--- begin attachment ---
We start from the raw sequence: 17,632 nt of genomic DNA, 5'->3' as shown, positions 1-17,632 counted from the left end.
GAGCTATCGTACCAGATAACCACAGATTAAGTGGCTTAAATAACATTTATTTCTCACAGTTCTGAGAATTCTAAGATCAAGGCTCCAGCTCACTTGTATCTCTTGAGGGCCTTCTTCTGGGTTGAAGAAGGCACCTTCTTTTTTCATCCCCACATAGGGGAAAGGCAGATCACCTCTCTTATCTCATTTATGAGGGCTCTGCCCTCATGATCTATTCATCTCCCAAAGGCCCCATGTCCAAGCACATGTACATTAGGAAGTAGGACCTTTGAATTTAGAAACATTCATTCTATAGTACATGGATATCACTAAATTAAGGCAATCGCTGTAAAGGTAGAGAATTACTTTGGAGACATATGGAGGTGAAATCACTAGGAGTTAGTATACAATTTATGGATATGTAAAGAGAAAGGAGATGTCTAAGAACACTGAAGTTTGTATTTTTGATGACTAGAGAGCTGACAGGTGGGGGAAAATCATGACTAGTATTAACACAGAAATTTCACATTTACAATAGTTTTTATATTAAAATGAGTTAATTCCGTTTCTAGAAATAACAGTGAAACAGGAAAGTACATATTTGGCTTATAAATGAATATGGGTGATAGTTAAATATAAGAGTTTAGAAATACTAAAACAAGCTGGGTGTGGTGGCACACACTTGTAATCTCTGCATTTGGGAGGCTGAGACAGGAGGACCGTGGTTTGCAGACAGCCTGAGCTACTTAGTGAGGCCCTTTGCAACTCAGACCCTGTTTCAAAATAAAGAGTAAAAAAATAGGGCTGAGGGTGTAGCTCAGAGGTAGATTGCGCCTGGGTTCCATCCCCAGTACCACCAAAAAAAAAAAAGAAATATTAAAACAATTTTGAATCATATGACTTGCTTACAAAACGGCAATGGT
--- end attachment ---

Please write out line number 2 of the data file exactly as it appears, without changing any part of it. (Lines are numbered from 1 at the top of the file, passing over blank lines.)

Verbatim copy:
GAGCTATCGTACCAGATAACCACAGATTAAGTGGCTTAAATAACATTTATTTCTCACAGTTCTGAGAATTCTAAGATCAAGGCTCCAGCTCACTTGTATCTCTTGAGGGCCTTCTTCTGGGTTGAAGAAGGCACCTTCTTTTTTCATCCCCACATAGGGGAAAGGCAGATCACCTCTCTTATCTCATTTATGAGGGCTCTGCCCTCATGATCTATTCATCTCCCAAAGGCCCCATGTCCAAGCACATGTACATTAGGAAGTAGGACCTTTGAATTTAGAAACATTCATTCTATAGTACATGGATATCACTAAATTAAGGCAATCGCTGTAAAGGTAGAGAATTACTTTGGAGACATATGGAGGTGAAATCACTAGGAGTTAGTATACAATTTATGGATATGTAAAGAGAAAGGAGATGTCTAAGAACACTGAAGTTTGTATTTTTGATGACTAGAGAGCTGACAGGTGGGGGAAAATCATGACTAGTATTAACACAGAAATTTCACATTTACAATAGTTTTTATATTAAAATGAGTTAATTCCGTTTCTAGAAATAACAGTGAAACAGGAAAGTACATATTTGGCTTATAAATGAATATGGGTGATAGTTAAATATAAGAGTTTAGAAATACTAAAACAAGCTGGGTGTGGTGGCACACACTTGTAATCTCTGCATTTGGGAGGCTGAGACAGGAGGACCGTGGTTTGCAGACAGCCTGAGCTACTTAGTGAGGCCCTTTGCAACTCAGACCCTGTTTCAAAATAAAGAGTAAAAAAATAGGGCTGAGGGTGTAGCTCAGAGGTAGATTGCGCCTGGGTTCCATCCCCAGTACCACCAAAAAAAAAAAAGAAATATTAAAACAATTTTGAATCATATGACTTGCTTACAAAACGGCAATGGT